From 2003 he has taught as assistant professor and lecturer in different schools in Europe as University of Alicante, Scuola di Architettura di Venezia, International University of Cataluna… He has also been invited in workshops and juries. His work has been widely published in national and international specialized magazines.
The Web and the Urban Ground:
Author: Svetlan Valev, United States
As one of the only projects to address the virtual implications of the ground plane, this project succeeded as a provocative starting point. While the conceptual implications of this project are strong, the outcome of the project lacks a clear vision for how the natural and virtual landscapes can coexist.
- Shohei Shigematsu
About the author:
Born in Bulgaria, Svetlan Valev received his Masters in Architecture from Arizona State University in 2007. While at school, he developed an interest for urban tactics that allow groups that fall outside of the formal planning process to engage the city in a type of individual and community-led urban participation.
During the fall of 2006, Svetlan participated in a graduate research studio with Teddy Cruz and Enrique Martin-Moreno that looked at the issue of informal urban developments in cities around the world. The work explored strategies for mapping the economic, social and physical factors acting upon a particular place as a way of exploiting those relationships. His graduate thesis, The Structure of the Past and the Freedom of the Future, addressed the conflict created by an urban library as both an institutions devoted to recording the multiple lived histories of the area and also being a type of large institutional building that has in previous redevelopment efforts devastated the city by ignoring local historic processes.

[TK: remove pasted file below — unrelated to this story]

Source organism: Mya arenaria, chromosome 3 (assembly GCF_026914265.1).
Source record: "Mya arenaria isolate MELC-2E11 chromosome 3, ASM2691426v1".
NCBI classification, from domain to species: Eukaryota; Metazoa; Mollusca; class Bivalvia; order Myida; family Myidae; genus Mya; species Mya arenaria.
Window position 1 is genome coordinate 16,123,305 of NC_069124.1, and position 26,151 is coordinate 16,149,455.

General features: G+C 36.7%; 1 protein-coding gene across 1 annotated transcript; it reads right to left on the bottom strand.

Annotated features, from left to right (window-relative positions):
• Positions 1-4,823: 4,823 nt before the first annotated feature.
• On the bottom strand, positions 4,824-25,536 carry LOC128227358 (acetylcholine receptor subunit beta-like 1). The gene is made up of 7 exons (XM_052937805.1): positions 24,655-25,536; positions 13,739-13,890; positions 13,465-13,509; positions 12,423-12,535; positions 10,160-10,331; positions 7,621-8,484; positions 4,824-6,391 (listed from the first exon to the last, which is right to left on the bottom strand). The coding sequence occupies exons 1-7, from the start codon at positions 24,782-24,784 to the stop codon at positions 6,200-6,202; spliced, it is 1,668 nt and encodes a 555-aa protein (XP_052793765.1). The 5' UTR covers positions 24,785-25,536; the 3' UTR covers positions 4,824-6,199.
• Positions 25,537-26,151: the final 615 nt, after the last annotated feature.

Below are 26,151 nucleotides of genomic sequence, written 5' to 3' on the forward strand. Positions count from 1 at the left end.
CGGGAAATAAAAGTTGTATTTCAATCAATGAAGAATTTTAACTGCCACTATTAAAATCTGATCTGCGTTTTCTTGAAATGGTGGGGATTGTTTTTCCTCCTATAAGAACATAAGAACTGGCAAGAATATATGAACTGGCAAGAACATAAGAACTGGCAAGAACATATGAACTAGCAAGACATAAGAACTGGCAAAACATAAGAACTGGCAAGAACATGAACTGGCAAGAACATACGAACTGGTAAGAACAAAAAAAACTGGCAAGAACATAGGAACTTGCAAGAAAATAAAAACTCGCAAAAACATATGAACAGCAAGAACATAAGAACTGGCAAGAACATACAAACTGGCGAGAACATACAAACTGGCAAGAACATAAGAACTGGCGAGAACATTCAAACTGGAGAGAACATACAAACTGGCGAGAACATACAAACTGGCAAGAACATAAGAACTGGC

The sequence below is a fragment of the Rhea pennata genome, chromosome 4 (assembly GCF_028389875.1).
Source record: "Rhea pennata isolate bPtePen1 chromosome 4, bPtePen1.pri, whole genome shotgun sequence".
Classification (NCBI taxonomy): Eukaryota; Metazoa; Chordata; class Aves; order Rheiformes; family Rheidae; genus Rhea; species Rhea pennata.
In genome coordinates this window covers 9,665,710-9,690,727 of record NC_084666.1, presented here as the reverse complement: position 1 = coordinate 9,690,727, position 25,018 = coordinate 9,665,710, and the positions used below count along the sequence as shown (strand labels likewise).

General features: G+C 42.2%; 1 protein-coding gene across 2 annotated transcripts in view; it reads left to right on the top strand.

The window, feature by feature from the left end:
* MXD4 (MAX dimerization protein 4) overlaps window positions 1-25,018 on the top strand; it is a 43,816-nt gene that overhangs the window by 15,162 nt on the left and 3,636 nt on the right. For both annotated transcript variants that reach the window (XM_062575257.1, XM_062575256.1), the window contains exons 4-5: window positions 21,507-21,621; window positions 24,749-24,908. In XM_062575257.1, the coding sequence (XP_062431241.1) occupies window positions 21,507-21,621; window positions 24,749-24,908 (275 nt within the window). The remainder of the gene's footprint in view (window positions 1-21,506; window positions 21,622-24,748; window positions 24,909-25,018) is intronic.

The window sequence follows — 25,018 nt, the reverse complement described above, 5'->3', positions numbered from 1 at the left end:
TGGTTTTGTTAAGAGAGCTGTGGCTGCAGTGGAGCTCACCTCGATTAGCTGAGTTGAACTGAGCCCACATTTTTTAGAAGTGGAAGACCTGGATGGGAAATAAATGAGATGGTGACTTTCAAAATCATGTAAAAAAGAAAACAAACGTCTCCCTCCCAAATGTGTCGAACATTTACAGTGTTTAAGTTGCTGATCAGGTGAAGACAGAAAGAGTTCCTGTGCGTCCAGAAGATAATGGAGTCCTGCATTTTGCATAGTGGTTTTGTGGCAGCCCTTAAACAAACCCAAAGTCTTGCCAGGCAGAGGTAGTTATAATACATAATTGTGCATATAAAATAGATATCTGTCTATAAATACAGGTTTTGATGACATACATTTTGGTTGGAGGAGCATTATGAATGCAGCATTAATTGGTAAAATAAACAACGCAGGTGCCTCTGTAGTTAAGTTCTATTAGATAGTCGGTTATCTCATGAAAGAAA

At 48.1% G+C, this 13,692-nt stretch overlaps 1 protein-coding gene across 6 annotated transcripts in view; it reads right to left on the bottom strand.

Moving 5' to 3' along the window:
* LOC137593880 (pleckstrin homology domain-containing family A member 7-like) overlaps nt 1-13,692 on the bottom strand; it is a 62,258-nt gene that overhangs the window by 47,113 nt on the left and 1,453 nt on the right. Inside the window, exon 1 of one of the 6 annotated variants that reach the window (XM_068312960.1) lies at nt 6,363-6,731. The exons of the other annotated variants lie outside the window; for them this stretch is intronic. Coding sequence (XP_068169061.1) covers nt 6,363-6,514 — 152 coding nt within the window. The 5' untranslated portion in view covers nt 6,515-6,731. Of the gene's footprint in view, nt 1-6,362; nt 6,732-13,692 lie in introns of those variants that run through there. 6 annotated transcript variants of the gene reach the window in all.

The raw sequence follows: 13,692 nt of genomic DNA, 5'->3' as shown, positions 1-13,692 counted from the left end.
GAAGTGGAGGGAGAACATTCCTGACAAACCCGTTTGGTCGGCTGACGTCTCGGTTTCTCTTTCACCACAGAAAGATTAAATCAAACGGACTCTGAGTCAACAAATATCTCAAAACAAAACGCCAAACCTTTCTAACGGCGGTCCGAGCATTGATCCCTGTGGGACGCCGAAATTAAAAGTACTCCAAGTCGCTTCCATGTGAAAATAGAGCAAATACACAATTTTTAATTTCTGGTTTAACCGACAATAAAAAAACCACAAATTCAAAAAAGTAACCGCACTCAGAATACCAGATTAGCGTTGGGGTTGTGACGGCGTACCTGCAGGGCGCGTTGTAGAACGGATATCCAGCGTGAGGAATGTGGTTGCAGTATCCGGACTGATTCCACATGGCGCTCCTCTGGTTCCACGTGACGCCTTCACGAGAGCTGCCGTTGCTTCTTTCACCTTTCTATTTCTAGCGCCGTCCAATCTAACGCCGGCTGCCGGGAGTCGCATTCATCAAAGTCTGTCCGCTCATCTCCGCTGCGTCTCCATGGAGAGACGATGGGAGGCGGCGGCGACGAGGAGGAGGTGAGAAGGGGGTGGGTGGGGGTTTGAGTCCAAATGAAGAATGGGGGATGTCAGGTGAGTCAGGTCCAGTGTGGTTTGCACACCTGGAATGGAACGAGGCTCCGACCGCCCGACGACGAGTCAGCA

Initiated as a topic while teaching a senior urban design studio in 2009, Svetlan's current work revolves around the nature of community in context of the proliferation of personalized digital technology.
No Gravity No Ground:
Author: Ying-Yi Mao, Taiwan (Republic of China)
Coauthor: Cheng Yan Yang, Taiwan (Republic of China)
The imagery for this project presented a powerful vision for a future transportation hub, but the projects emphasis on infrastructure and reliance on technology limit the larger programmatic explorations. In addition to addressing traffic, I would have liked to see the project explore other urban issues like lack of public gathering space.
- Shohei Shigematsu
About the authors:
Ying-Yi Mao is 20 years old and currently attending the architecture department of National Taipei University of Technology in Taiwan. He holds great enthusiasm and interest in architecture and loves the idea of building the living environment for the future and exploring its endless possibilities.
"I am honored to have the opportunity to participate in this competition. I am also happy that our efforts can be awarded."
Cheng-Yan Yang is 20 years of age and currently a junior in the architecture department of National Taipei University of Technology in Taiwan. Growing up in a single parent family has fostered his unconformative thinking and his tendencies to challenge tradition, which attributed to their audacious proposal in this competition. Inherited from his mother (an artist), he keeps himself open minded and curious about things surrounding him. It is through such exploration, that he finds the joy of design and architecture.
"I find the open-mindedness of this competition invaluable and attracted very creative works and thoughts."
Author Neimark, Anna , United States )
Coauthors Atwood, Andrew , United States
This proposal used striking models, renderings and plans to illustrate a flipped urban block. Because the intention of the project was to liberate the ground floor, the project could have benefited from a better exploration of the possibilities for the newfound ground plane.
- Shohei Shigematsu
About the authors:
Anna Neimark teaches at the USC School of Architecture in Los Angeles, CA. She has received numerous honors, including the USC Advancing Scholarship in the Humanities and Social Sciences, the GSD Harvard Appleton Traveling Fellowship, the Soros Fellowship for New Americans, and the Undergraduate Thesis Prize at the Princeton School of Architecture. She has worked in architecture offices in Rotterdam, New York, and Los Angeles.
Andrew Atwood is an adjunct assistant professor at the USC [University of Southern California] School of Architecture where he teaches undergraduate and graduate level studios in addition to graduate level seminars focusing on the intersection between technology, media and type in architecture. He graduated from the Harvard University GSD [Graduate School of Design] in 2007. Before founding ATWOOD-A in 2009, he worked in the offices of MOS in New Haven, CT and Belzberg Architects in Santa Monica, CA.